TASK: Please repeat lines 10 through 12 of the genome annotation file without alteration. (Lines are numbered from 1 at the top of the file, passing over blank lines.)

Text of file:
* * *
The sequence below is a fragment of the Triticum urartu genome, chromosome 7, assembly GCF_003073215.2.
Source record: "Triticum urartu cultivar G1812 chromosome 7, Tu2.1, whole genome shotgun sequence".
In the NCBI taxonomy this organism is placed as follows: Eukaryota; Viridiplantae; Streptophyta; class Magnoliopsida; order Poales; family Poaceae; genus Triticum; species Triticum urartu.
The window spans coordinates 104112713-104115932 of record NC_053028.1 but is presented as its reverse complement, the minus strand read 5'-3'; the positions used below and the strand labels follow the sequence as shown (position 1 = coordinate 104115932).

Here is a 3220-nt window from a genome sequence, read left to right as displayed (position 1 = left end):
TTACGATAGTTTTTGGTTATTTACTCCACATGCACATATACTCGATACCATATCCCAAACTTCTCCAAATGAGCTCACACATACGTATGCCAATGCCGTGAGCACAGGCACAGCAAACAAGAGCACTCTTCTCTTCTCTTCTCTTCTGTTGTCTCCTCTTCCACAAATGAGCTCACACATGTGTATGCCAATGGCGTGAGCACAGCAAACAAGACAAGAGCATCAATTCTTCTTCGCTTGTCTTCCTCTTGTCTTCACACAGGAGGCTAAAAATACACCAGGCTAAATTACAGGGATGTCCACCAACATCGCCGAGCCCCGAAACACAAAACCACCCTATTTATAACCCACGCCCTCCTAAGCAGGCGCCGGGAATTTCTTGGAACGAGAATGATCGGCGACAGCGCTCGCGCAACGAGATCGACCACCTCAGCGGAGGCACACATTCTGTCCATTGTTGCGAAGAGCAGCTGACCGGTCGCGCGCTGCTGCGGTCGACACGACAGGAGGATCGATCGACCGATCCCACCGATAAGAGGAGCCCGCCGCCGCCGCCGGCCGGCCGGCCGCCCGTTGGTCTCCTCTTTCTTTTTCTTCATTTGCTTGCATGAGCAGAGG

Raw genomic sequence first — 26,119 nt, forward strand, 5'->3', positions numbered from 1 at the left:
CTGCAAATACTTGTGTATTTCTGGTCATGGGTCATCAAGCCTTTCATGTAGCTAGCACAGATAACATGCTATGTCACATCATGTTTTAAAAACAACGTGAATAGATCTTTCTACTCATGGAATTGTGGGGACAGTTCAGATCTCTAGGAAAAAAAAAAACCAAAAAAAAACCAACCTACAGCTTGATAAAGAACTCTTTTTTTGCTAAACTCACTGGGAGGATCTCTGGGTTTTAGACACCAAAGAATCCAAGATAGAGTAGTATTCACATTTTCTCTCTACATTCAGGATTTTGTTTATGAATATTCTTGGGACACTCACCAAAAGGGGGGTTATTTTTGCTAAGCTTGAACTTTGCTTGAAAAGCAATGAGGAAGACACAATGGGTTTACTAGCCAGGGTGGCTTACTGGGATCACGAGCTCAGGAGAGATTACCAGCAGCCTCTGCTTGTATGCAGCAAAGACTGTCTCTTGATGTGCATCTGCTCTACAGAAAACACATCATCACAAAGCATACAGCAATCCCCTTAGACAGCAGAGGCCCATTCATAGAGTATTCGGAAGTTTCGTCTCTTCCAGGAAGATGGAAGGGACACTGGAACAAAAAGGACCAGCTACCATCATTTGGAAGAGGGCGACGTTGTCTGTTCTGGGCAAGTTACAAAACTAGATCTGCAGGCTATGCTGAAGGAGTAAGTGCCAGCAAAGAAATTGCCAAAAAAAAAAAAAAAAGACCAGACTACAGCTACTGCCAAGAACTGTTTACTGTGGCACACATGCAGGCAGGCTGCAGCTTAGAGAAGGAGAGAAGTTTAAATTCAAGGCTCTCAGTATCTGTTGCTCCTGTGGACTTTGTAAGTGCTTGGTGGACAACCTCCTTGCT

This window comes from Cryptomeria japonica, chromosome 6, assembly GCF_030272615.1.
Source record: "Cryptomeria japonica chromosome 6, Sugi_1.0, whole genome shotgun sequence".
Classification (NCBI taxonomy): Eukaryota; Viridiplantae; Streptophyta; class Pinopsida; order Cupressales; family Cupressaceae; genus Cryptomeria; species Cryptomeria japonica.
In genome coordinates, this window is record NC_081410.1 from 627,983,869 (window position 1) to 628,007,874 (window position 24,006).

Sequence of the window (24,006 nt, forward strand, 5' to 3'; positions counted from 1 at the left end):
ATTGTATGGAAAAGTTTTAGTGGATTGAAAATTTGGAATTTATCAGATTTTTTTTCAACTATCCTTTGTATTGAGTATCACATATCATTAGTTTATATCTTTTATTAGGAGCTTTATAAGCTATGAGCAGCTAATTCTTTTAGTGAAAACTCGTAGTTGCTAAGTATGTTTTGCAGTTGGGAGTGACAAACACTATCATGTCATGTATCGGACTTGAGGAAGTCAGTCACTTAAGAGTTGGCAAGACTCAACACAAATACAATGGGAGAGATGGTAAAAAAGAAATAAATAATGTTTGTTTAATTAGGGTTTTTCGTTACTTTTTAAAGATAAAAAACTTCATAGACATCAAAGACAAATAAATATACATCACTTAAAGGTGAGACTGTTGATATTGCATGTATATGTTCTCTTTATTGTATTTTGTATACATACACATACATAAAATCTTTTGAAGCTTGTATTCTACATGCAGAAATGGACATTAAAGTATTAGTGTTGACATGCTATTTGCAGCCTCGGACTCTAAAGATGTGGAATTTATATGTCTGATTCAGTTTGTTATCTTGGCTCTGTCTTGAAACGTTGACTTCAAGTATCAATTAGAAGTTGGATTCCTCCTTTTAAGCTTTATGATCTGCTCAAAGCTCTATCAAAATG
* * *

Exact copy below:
Source record: "Cryptomeria japonica chromosome 6, Sugi_1.0, whole genome shotgun sequence".
Classification (NCBI taxonomy): Eukaryota; Viridiplantae; Streptophyta; class Pinopsida; order Cupressales; family Cupressaceae; genus Cryptomeria; species Cryptomeria japonica.
In genome coordinates, this window is record NC_081410.1 from 627,983,869 (window position 1) to 628,007,874 (window position 24,006).